Best pickups for studio work?

Discussion in 'Pickups & Electronics [BG]' started by Aram, Jul 1, 2003.

  1. Aram


    Feb 2, 2003
    New York, NY
    What in your opinion is the best pickup type/configuration/brand for doing studio sessions? Include preamp if you have a preference, or specify that there should be no preamp if you think that is the case. Please note -- these don't have to necessarily be the 'cleanest' sounding pickups, unless you think that's ideal for the studio...I'm really just looking to hear peoples' experience and ideas on this topic.

    Oh, if this topic was covered already, please let me know -- I couldn't find any specific thread in my searching....

  2. 20db pad

    20db pad

    Feb 11, 2003
    I been everywhere, man...
    None. At all.
    I've always been told by studio engineers that they generally like passive electronics better in the studio because they're easier to mix. I like passive and active personally, but I don't make records for a living.

    I've had good results with DiMarzio Model Js and Seymour Duncan Antiquities.
  3. Trevorus


    Oct 18, 2002
    Urbana, IL
    fenders and bartolinis. They are both warm and growly. Almost wooly. Easy to mix with passive electronics.
  4. Aram


    Feb 2, 2003
    New York, NY
  5. Aram


    Feb 2, 2003
    New York, NY
    man, no one else has an opinion on this?

    meh, bump anyway ;)
  6. In my little studio experience, I recorded with a Spector(korea made) with EMG-HZ passive humbucker,
    Conklin GT4 with Conklin active pups and preamp and finally with my Geddy Lee JB.
    I first have to say that active pups with preamps is a kind of nightmare for engineers, it is really hard to get a good sound to work with. I really didn't like the conklin preamp. Since the recording I changed the conklin pre. for a Seymour Duncan which is really better ,IMO.
    Anyway the easier to mix was certainly the Geddy Lee with fender vintage jazz. And when I listen to the recordings, the Geddy Lee has also the best tone !
    For the EMG's the sound was good but Fender's was much better, IMO!

    Fender pups are really good pups for studio sessions, at least the JBtype.i don't know PB's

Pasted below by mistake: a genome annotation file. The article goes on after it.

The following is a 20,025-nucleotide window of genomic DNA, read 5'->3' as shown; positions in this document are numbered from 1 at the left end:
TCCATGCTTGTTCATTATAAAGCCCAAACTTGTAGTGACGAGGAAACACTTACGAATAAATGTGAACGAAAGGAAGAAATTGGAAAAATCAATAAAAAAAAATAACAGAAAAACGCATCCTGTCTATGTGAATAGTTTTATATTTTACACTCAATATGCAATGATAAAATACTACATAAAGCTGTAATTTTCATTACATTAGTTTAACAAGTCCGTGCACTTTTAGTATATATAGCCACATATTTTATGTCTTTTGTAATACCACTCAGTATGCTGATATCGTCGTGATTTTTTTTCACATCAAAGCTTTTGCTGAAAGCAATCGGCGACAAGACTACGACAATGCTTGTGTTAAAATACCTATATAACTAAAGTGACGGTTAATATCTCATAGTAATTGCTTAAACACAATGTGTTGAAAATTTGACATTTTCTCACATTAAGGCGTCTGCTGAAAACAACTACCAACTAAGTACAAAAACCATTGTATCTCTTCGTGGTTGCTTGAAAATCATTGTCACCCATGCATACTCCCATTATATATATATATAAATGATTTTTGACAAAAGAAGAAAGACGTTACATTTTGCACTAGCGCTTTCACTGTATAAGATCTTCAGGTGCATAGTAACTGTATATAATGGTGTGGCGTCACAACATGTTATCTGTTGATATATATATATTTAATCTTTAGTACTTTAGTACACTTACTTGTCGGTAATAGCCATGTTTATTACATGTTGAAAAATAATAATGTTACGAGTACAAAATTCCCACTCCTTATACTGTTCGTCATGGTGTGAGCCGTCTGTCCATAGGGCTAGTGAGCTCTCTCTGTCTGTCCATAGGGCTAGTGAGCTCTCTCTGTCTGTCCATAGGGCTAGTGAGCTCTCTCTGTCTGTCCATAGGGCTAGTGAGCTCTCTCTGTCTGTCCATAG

EMG HZ are also good pups but I prefer the JB sound.
    Conklin Soapbars with conklin preamp are too contoured,IMO to get an easy sound to work with.But I don't say it is not possible I was young and the engineer was too!;)
    Afterwards, other pickups like MM type or PB's may be good also, it depend the sound you want.
    I cannot say there is a better brand because every pickup manufacturer have really good products ,otherwise, they wouldn't exist.
    I guess a Jazz or a PJ pup configuration is really
    versatile and easy to work with.
  7. JMX

    JMX Vorsprung durch Technik

    Sep 4, 2000
    Cologne, Germany
    I like to record with my Bartolini humbuckers in passive mode. But I think they're on the brink of being too dark (my bass is a bit brighter when played unamplified). I'd like to try more open pickups, like the Le Fay Rough Crystals, which sound very open and balanced, like I imagine the Lane Poors used to sound like.
  8. Have always got good results with the EMG DC40s in my Spector NS5CR.

    Bass always came through nicely, and our sound man was fine with them!
  9. Aram


    Feb 2, 2003
    New York, NY
    Thanks everyone for your responses -- definitely helpful.

    Let me ask another thing, then -- if you were to have a bass built specifically (or at least primarily) for studio work, what would you put in it? Include woods, pickups (if you haven't already), hardware, strings, and whatever else affects tone in your opinion. I am planning my next custom bass (and I have some time before I get it started) and I'd like to do some more brainstorming on this.

    Thanks again!

    EDIT: never mind -- it just occured to me that it should be in the 'Basses' forum, not pickups -- if you have anything to add to pickups please do, and i'll start another thread in basses for this later.
  10. I don't really know what I would put in a "studio" bass.Whatever brand could do the job.
    I just know that Jazzlike pups are great. I would surely put an active preamp WITH a preamp bypass.
    To get active and passive sound. That's what I plan to put on my next bass. If it's for studio works you'd better have a lot of different sounds.
  11. Chockoo

    Chockoo Guest

    Feb 15, 2003
    this is exactly what I try to find out since a few months, but shurely depends on the individual needs and sounds you want to achieve. I had found a luthier here in Germany who built me a perfect P-Bass and within the last weeks I tryout different Pickups to find out whats the best STudio-sound PU of the world. Unfortunately I have to checkout some more PUs before I post what I found out.
    Generally PUs are one small pat of the whole basssound.
    It seems that more important are things like tone of the woods, resonance, Playability, bridgeconstruction and last not least strings. For me the perfect studio bass should should be the best possible compromise of all that things. And yes,...accordings to my recording-experiences
    in the past a passive PU generally is the better PU for doing studio work. No hiss and you usually replace that 300$ mediocre Preamp sitting inside your basses body with
    50.000$ - 200.000$ highend studio gear.
    Easy to believe that external EQ may sound better than that compromise inside your bass...that on the other hand is the best solution on question!

  12. For me the Spector NS5CR bass with the EMG pups is my ideal studio bass. I just love the sound and feel of the bass:)